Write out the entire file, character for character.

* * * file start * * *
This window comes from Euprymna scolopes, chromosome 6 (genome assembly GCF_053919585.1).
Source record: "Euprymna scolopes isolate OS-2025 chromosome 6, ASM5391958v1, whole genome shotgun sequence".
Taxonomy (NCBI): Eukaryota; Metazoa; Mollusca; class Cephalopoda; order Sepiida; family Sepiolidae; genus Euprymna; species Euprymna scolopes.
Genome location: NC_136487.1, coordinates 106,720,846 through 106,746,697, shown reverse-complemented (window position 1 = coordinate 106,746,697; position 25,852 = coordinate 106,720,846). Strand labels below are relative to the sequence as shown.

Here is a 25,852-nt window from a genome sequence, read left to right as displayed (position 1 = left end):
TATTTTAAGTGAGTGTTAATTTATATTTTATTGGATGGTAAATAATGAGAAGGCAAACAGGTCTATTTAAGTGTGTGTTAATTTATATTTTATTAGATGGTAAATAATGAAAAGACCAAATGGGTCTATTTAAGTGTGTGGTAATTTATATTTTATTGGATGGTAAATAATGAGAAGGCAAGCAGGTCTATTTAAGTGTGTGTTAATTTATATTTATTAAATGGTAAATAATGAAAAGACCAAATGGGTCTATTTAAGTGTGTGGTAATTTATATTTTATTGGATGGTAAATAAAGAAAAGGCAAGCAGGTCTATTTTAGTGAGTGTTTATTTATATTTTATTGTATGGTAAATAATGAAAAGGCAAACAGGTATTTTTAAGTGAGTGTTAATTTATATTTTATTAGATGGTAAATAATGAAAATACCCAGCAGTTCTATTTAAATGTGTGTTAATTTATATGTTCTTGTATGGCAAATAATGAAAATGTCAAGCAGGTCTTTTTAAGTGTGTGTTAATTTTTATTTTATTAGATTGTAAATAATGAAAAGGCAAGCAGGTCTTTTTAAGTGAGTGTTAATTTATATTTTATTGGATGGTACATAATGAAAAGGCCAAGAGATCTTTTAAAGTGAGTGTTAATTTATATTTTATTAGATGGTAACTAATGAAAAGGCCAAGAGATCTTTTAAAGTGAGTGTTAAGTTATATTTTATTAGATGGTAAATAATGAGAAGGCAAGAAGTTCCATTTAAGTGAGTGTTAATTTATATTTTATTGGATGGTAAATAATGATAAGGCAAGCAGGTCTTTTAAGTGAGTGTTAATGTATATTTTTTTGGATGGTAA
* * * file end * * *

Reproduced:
This window comes from Euprymna scolopes, chromosome 6 (genome assembly GCF_053919585.1).
Source record: "Euprymna scolopes isolate OS-2025 chromosome 6, ASM5391958v1, whole genome shotgun sequence".
Taxonomy (NCBI): Eukaryota; Metazoa; Mollusca; class Cephalopoda; order Sepiida; family Sepiolidae; genus Euprymna; species Euprymna scolopes.
Genome location: NC_136487.1, coordinates 106,720,846 through 106,746,697, shown reverse-complemented (window position 1 = coordinate 106,746,697; position 25,852 = coordinate 106,720,846). Strand labels below are relative to the sequence as shown.

Here is a 25,852-nt window from a genome sequence, read left to right as displayed (position 1 = left end):
TATTTTAAGTGAGTGTTAATTTATATTTTATTGGATGGTAAATAATGAGAAGGCAAACAGGTCTATTTAAGTGTGTGTTAATTTATATTTTATTAGATGGTAAATAATGAAAAGACCAAATGGGTCTATTTAAGTGTGTGGTAATTTATATTTTATTGGATGGTAAATAATGAGAAGGCAAGCAGGTCTATTTAAGTGTGTGTTAATTTATATTTATTAAATGGTAAATAATGAAAAGACCAAATGGGTCTATTTAAGTGTGTGGTAATTTATATTTTATTGGATGGTAAATAAAGAAAAGGCAAGCAGGTCTATTTTAGTGAGTGTTTATTTATATTTTATTGTATGGTAAATAATGAAAAGGCAAACAGGTATTTTTAAGTGAGTGTTAATTTATATTTTATTAGATGGTAAATAATGAAAATACCCAGCAGTTCTATTTAAATGTGTGTTAATTTATATGTTCTTGTATGGCAAATAATGAAAATGTCAAGCAGGTCTTTTTAAGTGTGTGTTAATTTTTATTTTATTAGATTGTAAATAATGAAAAGGCAAGCAGGTCTTTTTAAGTGAGTGTTAATTTATATTTTATTGGATGGTACATAATGAAAAGGCCAAGAGATCTTTTAAAGTGAGTGTTAATTTATATTTTATTAGATGGTAACTAATGAAAAGGCCAAGAGATCTTTTAAAGTGAGTGTTAAGTTATATTTTATTAGATGGTAAATAATGAGAAGGCAAGAAGTTCCATTTAAGTGAGTGTTAATTTATATTTTATTGGATGGTAAATAATGATAAGGCAAGCAGGTCTTTTAAGTGAGTGTTAATGTATATTTTTTTGGATGGTAA